Our dream villa re­ally was too good to be true

The Sunday Telegraph - Travel - - Front Page -

We were quite a mob in the car, I re­call: Monty driv­ing, with three kids in the back, all look­ing for the villa we weren’t due to oc­cupy for an­other half an hour. We were tak­ing part in a re­gatta in Mal­lorca, and Mrs Jones had some­how found a place with the re­quired num­ber of bed­rooms. I don’t have the pa­tience.

Now, ar­riv­ing from Palma, we were con­grat­u­lat­ing our­selves on be­ing away from the ma­rina and crowds, but not far away. There was a small beach. There were large trees of­fer­ing shade. There was a quiet road and hand­some vil­las fac­ing the sea. It had to be one of those.

“Num­ber nine!” one of the chil­dren cried. I left Monty with the kids in the car and rang the bell at the tall barred gate. There was no an­swer. I peered in. A 100ft-long drive led to a garage at the side of the house. To the left, partly ob­scured by hedges, was a sun­lit raised terrace. To my sur­prise, the dis­tant form of a woman in a bikini emerged from the swim­ming pool area; she made her un­hur­ried way to the French win­dows fac­ing on to the bay. Per­haps she was get­ting a robe. Had we caught the villa man­age­ment tak­ing a sneaky dip?

I turned to Monty and made a thumbs-up sign. He was lean­ing out of the side win­dow of our rented car, mouth slightly agape. Noth­ing hap­pened. I stood on tip-toe, but could only glimpse dis­tant sun loungers and, sur­pris­ingly, a child.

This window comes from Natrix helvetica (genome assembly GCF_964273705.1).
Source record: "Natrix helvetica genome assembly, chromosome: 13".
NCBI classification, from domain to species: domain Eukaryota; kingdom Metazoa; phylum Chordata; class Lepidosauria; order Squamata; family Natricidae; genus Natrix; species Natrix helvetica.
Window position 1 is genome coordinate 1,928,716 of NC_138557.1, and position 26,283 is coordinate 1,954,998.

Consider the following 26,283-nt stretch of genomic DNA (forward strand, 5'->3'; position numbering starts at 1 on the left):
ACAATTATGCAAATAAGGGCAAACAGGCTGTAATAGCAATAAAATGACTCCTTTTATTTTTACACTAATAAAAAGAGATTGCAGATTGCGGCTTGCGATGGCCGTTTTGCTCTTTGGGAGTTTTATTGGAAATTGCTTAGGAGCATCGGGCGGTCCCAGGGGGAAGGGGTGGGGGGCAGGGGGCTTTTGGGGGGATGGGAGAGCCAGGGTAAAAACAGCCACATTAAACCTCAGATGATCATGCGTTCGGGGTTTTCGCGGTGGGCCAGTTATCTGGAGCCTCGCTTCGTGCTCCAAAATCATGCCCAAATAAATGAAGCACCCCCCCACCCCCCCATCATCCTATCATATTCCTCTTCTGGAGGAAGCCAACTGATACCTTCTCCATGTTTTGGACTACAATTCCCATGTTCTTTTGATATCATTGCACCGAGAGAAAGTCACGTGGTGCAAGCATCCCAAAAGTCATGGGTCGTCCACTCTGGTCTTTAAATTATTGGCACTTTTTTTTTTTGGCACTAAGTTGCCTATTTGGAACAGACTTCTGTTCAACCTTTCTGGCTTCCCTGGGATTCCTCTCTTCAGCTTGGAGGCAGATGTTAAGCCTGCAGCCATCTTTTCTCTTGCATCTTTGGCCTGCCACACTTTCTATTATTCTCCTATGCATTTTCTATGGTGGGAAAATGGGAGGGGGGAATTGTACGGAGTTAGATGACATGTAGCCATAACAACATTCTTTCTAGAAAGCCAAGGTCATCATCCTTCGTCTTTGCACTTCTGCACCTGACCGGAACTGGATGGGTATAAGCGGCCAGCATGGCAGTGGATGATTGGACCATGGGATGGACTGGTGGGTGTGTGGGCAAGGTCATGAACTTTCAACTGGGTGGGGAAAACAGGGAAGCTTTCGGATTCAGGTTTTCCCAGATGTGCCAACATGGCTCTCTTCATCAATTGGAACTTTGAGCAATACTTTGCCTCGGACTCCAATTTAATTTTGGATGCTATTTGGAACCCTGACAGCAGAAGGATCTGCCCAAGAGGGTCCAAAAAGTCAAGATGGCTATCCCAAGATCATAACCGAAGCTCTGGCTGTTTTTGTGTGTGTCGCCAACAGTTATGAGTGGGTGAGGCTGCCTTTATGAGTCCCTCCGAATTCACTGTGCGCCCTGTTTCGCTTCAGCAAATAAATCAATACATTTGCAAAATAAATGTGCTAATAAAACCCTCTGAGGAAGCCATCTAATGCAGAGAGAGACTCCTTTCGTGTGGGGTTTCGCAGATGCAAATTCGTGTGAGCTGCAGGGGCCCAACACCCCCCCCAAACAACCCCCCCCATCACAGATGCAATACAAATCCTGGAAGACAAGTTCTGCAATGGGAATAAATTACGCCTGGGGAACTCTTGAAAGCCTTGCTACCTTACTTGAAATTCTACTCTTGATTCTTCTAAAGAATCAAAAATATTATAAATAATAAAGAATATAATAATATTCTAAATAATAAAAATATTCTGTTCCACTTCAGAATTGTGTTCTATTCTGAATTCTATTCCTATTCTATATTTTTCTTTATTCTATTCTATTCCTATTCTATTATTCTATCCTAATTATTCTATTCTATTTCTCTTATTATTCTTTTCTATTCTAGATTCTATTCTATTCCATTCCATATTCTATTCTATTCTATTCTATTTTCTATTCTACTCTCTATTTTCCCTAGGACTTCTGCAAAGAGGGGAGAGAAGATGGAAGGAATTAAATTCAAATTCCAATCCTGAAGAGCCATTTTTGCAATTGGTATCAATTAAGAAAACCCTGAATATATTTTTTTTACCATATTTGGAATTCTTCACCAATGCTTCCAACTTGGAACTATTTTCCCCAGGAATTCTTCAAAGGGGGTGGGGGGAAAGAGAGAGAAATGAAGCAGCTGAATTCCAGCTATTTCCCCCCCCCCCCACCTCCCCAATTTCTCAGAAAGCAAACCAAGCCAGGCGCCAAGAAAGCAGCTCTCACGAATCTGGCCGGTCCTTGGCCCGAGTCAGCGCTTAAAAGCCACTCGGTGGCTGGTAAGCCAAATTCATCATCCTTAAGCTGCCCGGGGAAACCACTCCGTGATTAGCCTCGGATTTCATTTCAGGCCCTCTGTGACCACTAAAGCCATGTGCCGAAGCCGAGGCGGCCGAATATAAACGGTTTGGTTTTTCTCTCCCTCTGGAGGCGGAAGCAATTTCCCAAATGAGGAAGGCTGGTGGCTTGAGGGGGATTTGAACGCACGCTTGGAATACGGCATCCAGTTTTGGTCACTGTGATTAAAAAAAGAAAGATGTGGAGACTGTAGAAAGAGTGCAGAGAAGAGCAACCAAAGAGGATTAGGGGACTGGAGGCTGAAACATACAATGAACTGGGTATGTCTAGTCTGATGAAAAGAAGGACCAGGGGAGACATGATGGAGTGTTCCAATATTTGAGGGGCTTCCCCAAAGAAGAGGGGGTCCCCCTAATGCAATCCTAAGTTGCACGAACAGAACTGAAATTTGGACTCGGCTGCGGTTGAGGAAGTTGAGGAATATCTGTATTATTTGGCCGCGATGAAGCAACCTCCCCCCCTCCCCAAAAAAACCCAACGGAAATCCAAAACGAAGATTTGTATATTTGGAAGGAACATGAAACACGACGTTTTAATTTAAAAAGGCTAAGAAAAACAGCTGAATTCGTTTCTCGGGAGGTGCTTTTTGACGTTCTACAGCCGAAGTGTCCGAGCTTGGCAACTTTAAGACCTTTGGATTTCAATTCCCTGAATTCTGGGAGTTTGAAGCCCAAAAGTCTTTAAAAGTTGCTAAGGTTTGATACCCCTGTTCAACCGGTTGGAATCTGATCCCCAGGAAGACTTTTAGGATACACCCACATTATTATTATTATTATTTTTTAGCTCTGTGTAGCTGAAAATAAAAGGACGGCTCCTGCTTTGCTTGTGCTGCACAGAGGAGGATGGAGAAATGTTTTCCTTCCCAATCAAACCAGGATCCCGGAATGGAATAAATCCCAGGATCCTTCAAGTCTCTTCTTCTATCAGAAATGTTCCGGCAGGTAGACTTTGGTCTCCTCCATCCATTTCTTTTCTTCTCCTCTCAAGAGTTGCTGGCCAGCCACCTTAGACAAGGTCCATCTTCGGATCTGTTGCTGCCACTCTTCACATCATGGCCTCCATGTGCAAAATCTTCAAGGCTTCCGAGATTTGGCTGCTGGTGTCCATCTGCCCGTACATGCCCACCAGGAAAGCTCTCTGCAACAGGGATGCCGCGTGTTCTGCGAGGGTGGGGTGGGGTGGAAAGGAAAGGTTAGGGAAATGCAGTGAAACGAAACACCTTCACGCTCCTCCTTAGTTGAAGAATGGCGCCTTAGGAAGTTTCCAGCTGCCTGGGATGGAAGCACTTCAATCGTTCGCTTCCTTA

I checked the num­ber; I rang the bell again. A head and shoul­ders popped up be­hind a cut laurel. It was clearly a bloke, with naked shoul­ders, and his body lan­guage was clear.

A maid came out of a side door, stopped and looked at me war­ily. “We’ve come for the villa,” I shouted. “Do you speak English?”

She hes­i­tated, went back in­side and shut the door. Monty crossed the road. “I just spoke to Mrs Jones. This is def­i­nitely the right place.”

There were more heads now. An el­derly man, in a polo shirt and slacks, ap­peared to be re­as­sur­ing the maid at the door. He walked to­wards us and stood a few feet away but made no at­tempt to open the gate.

“I’m sorry to dis­turb you,” I said. “We’ve rented this villa for the week.”

He didn’t look shocked, just weary. “No,” he said. “I’m afraid you have been mis­led. It’s not for rent.”

There was a splash and the noise of laugh­ter com­ing from the gar­den.

“You’ve been the vic­tim of a fraud,” the man con­tin­ued. “You are the third per­son call­ing here this week.”

Oddly, I didn’t dis­be­lieve him for an in­stant. If he him­self was a fraud­ster, he was a plau­si­ble one – and not un­pleas­ant. He just wanted us to go away. We were a nui­sance. Mugs. We had been de­frauded.

But the place looked so good. We con­tin­ued to stand there, feel­ing that his fam­ily might at least stop en­joy­ing them­selves quite so much. But clearly they were grow­ing tired of hav­ing to ex­plain the sit­u­a­tion.

The po­lice seemed a lit­tle tired too. They kept us wait­ing for a bit, then passed me a form to fill in. Regis, a Span­ish friend who had been hop­ing for one of the rooms in the place, had come along to help me make my case.

“They know all about this,” he

Balearic bliss: how it was meant to be

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